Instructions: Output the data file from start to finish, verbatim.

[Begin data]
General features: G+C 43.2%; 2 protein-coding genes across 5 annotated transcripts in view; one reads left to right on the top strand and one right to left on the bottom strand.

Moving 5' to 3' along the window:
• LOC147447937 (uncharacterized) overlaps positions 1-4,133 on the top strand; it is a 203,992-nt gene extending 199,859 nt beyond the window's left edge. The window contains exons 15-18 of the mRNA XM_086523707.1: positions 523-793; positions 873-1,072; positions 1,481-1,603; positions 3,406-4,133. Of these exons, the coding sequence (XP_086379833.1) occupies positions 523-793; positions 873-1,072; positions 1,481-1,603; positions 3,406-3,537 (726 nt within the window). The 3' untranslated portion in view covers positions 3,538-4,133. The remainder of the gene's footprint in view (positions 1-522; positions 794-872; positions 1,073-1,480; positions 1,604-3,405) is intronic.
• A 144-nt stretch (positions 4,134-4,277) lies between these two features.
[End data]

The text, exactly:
General features: G+C 43.2%; 2 protein-coding genes across 5 annotated transcripts in view; one reads left to right on the top strand and one right to left on the bottom strand.

Moving 5' to 3' along the window:
• LOC147447937 (uncharacterized) overlaps positions 1-4,133 on the top strand; it is a 203,992-nt gene extending 199,859 nt beyond the window's left edge. The window contains exons 15-18 of the mRNA XM_086523707.1: positions 523-793; positions 873-1,072; positions 1,481-1,603; positions 3,406-4,133. Of these exons, the coding sequence (XP_086379833.1) occupies positions 523-793; positions 873-1,072; positions 1,481-1,603; positions 3,406-3,537 (726 nt within the window). The 3' untranslated portion in view covers positions 3,538-4,133. The remainder of the gene's footprint in view (positions 1-522; positions 794-872; positions 1,073-1,480; positions 1,604-3,405) is intronic.
• A 144-nt stretch (positions 4,134-4,277) lies between these two features.